Recombinant HSA was taken through to production in a purpose build pilot plant in Nottingham and a full quality assurance programme initiated in preparation for Phase I clinical trials. After various sales and acquistion, Delta IP and production of rHSA was taken up by ALBUMEDIX (Nottingham). Phase I comparability of recombinant human albumin and human serum albumin has been published: Bosse D1, Praus M, Kiessling P, Nyman L, Andresen C, Waters J, Schindel F. J Clin Pharmacol. 2005 Jan;45(1):57-67.

rHSA plant at ALBUMEDIX
recombinant HSA fermentation plant
ALBUMEDIX recombumin
ALBUMEDIX recombumin ampoule

Albumedix are now marketing rHSA and partnering other businesses to use rHSA for applications such as gene and cell therapies, vaccine stabilisation, protein and peptide formulations and medical device coating. For much background since Delta, interested readers should visit ALBUMEDIX website. Research around the albumin molecule and its biology has increased dramatically during the past decade. Several albumin binding proteins and receptors have been identified, and it has been demonstrated that these play an important role in the transport of albumin between different compartments, as well as its internalization, degradation, salvage and recycling. Most well understood is the interaction of albumin with the neonatal Fc receptor (FcRn) and the impact that this receptor has on the long serum half-life of albumin (approximately three weeks).

Clinical indications

  • Sepsis HSA may benefit specific groups of hypoalbuminemic critically ill patients.
  • Renal disease: Proteolytic HSA fragments (like the ones I created?), are present in nephrotic and diabetic patients.
  • Antioxidant activity Albumin binds copper ions with high affinity and scavenges free radicals, offering a thiol group for covalent conjugation.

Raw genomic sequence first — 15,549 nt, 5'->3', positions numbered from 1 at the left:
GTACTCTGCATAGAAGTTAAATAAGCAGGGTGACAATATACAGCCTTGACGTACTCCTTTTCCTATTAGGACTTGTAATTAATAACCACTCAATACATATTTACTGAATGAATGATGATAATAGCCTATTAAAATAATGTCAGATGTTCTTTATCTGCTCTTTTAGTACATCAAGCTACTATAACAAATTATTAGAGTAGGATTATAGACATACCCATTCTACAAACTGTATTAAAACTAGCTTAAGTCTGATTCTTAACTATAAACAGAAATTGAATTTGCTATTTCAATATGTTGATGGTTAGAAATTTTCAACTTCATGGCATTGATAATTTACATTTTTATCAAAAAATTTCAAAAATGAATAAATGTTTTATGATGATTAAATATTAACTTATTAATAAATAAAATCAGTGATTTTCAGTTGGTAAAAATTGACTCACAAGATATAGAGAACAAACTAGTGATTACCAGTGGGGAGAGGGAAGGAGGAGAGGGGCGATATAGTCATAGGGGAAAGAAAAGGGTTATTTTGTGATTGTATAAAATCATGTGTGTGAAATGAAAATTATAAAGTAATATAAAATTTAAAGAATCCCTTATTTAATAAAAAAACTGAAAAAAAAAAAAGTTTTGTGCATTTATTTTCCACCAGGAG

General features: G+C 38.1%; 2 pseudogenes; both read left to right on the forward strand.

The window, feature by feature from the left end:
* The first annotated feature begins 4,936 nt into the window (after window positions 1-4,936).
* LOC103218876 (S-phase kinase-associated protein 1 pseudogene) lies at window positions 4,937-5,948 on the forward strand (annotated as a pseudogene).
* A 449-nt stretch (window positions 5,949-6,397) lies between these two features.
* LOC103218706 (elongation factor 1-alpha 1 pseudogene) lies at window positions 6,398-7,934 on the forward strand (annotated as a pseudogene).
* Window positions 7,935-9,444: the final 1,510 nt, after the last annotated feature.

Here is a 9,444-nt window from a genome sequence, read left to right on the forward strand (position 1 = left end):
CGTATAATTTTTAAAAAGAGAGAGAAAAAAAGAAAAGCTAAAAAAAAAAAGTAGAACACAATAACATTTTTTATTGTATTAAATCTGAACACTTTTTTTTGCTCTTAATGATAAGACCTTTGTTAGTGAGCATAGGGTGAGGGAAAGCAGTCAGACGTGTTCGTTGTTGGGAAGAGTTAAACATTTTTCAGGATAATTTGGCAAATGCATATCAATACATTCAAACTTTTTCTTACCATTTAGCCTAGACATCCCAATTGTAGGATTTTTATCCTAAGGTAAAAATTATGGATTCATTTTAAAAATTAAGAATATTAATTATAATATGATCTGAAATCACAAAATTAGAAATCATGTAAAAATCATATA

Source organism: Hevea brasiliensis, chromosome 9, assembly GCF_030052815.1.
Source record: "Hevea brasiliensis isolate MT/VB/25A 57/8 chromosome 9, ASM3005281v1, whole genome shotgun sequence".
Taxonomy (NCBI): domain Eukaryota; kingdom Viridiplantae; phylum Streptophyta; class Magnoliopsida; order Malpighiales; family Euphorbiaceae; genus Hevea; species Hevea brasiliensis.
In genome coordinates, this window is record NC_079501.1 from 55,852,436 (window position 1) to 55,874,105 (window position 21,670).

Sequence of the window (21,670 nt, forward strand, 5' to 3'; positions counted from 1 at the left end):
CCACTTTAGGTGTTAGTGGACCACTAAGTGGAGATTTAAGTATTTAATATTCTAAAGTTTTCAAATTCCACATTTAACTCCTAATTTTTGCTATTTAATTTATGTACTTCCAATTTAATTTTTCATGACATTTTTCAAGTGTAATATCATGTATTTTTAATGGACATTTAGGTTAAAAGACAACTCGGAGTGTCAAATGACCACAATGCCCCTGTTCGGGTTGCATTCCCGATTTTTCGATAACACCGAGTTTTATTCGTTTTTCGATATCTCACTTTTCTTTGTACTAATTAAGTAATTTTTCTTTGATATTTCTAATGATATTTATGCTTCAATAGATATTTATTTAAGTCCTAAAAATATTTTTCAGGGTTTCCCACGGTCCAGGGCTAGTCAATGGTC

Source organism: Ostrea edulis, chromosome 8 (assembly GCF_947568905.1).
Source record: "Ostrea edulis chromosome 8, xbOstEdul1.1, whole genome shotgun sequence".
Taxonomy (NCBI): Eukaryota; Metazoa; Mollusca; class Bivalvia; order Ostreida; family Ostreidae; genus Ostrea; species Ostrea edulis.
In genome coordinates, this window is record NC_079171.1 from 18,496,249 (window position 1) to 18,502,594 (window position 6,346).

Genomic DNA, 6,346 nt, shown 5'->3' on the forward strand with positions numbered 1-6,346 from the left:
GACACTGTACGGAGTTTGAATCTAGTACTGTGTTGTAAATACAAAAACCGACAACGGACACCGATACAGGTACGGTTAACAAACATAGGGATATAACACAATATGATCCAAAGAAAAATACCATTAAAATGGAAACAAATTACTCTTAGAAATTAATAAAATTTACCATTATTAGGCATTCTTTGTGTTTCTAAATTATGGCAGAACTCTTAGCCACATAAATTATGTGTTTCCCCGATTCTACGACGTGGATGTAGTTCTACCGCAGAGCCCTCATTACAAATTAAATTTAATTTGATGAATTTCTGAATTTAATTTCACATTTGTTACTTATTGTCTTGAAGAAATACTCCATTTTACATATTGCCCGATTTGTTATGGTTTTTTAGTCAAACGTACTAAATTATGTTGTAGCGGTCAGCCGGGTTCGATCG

• Diabetes Higher than normal glycated albumin levels are associated with development of insulin resistance in healthy people Thus glycated albumin levels can serve as diagnostic of prediabetes.
  • Hypoalbuminemia Associated with poor postoperative prognosis in patients, but HSA infusion does not seem to alter clinical outcome.
  • Inflammation: An inflammatory prognostic index is calculated as C-reactive protein × (neutrophil / lymphocyte ratio)/serum albumin.
  • Cirrhosis Albumin is used clinically for hepatorenal syndrome and peritonitis.

Recent research

COVID-19: Inflamation led to submicron extracellular vesicles (MPs) derived from platelets and endothelial cells. Pre-incubation of these COVID-19 derived MPs with the phosphatidyl capping Annexin A5 abolished cytotoxicity, adhesion protein induction and neutrophil and DNA traps called NETS. MPs appeared to be a key factor on COVID-19 pathology and point towards Annexin A5 as a possible therapeutic.

HSA is vital in maintaining a healthy circulation and organs. Excess amounts or deficiency of HSA, both potentially lead to adverse effects. Hugely studied and subject to large number of reports in the literature, as the prinicpal protein component of blood plasma, certainly more remains to be discovered!

References

  1. Physical and Binding Properties of Large Fragments of Human Serum Albumin. Michael J Geisow & Gilbert Beaven (1976) Biochem. J. 163 477-484
  2. Production of Recombinant Human Serum Albumin from Saccharomyces cerevisiae. Alan V Quirk, Michael J Geisow, John R Woodrow, Steven J Burton, P Carolyn Wood, Andrew D Sutton, Richard A Johnson & Neil Dodsworth (1989) Biotechnology and Applied Biochemistry 11 273-287
  3. Characterisation and Quality Assurance of Recombinant Human Serum Albumin by Electrospray Mass Spectrometry. Michael J Geisow, Roy Harris, Neil Dodsworth, Brian Green and Therese Hutton (1991) Techniques in Protein Chemistry II 54 567-572
  4. Mass Spectrometry in the Standardisation of Recombinant Products. M J Geisow (1994) in Genetic Stability and Recombinant Product Consistency Brown, F and Lubiniecki (eds) 83 129-133
  5. New Developments in Biochemical Mass Spectrometry. Michael Geisow (1996) Biologicals 21 125-129
  6. Electrospray mass spectrometry of proteins. Michael Geisow (1994) The Biochemist Briefing Papers 13 No. 3
  7. Patents applied for: 1. Colloid Osmotic Pressure regulating protein. 2. Wound-healing polypeptide. 3. Albumin fusion proteins.
Electrospray mass spectrum of recombinant HSA (- - -) and normal HSA (____ from donated blood plasma) before and after mild reduction to remove bound material from the plasma-derived protein. The plasma product peak clearly shifts to align more closely with the (purer!) recombinant product.